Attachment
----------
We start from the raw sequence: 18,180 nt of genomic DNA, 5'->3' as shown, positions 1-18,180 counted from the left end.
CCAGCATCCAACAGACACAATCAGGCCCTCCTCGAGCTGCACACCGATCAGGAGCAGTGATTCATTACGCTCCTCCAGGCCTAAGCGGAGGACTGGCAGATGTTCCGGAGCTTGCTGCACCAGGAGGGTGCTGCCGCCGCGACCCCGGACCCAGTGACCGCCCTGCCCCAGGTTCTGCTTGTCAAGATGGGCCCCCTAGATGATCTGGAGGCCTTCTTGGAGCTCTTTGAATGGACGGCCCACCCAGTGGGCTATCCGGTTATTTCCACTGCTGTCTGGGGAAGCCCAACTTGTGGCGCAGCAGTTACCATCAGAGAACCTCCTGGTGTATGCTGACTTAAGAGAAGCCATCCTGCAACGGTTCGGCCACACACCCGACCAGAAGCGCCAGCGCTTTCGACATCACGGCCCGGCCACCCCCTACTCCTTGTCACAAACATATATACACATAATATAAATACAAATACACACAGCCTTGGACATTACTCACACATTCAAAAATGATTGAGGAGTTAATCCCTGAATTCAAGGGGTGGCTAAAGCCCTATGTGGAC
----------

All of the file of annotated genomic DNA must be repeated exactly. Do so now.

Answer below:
We start from the raw sequence: 18,180 nt of genomic DNA, 5'->3' as shown, positions 1-18,180 counted from the left end.
CCAGCATCCAACAGACACAATCAGGCCCTCCTCGAGCTGCACACCGATCAGGAGCAGTGATTCATTACGCTCCTCCAGGCCTAAGCGGAGGACTGGCAGATGTTCCGGAGCTTGCTGCACCAGGAGGGTGCTGCCGCCGCGACCCCGGACCCAGTGACCGCCCTGCCCCAGGTTCTGCTTGTCAAGATGGGCCCCCTAGATGATCTGGAGGCCTTCTTGGAGCTCTTTGAATGGACGGCCCACCCAGTGGGCTATCCGGTTATTTCCACTGCTGTCTGGGGAAGCCCAACTTGTGGCGCAGCAGTTACCATCAGAGAACCTCCTGGTGTATGCTGACTTAAGAGAAGCCATCCTGCAACGGTTCGGCCACACACCCGACCAGAAGCGCCAGCGCTTTCGACATCACGGCCCGGCCACCCCCTACTCCTTGTCACAAACATATATACACATAATATAAATACAAATACACACAGCCTTGGACATTACTCACACATTCAAAAATGATTGAGGAGTTAATCCCTGAATTCAAGGGGTGGCTAAAGCCCTATGTGGAC